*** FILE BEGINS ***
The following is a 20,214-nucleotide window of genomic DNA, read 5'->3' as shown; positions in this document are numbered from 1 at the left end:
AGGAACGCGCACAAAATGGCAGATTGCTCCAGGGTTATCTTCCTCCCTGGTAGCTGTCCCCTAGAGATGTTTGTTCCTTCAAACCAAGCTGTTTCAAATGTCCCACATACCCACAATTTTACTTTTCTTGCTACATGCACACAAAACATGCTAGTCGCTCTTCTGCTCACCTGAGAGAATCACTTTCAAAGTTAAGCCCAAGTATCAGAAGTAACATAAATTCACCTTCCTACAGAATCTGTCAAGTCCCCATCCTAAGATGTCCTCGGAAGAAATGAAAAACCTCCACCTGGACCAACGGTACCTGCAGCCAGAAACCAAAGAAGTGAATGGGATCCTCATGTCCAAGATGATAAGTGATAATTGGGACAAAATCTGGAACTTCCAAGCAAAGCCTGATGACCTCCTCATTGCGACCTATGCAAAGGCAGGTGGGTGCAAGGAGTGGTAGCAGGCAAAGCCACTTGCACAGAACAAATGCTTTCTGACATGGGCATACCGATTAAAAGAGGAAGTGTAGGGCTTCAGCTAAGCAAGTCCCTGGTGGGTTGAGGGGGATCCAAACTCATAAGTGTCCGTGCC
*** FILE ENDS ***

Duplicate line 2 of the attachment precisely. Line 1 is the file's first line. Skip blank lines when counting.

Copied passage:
AGGAACGCGCACAAAATGGCAGATTGCTCCAGGGTTATCTTCCTCCCTGGTAGCTGTCCCCTAGAGATGTTTGTTCCTTCAAACCAAGCTGTTTCAAATGTCCCACATACCCACAATTTTACTTTTCTTGCTACATGCACACAAAACATGCTAGTCGCTCTTCTGCTCACCTGAGAGAATCACTTTCAAAGTTAAGCCCAAGTATCAGAAGTAACATAAATTCACCTTCCTACAGAATCTGTCAAGTCCCCATCCTAAGATGTCCTCGGAAGAAATGAAAAACCTCCACCTGGACCAACGGTACCTGCAGCCAGAAACCAAAGAAGTGAATGGGATCCTCATGTCCAAGATGATAAGTGATAATTGGGACAAAATCTGGAACTTCCAAGCAAAGCCTGATGACCTCCTCATTGCGACCTATGCAAAGGCAGGTGGGTGCAAGGAGTGGTAGCAGGCAAAGCCACTTGCACAGAACAAATGCTTTCTGACATGGGCATACCGATTAAAAGAGGAAGTGTAGGGCTTCAGCTAAGCAAGTCCCTGGTGGGTTGAGGGGGATCCAAACTCATAAGTGTCCGTGCC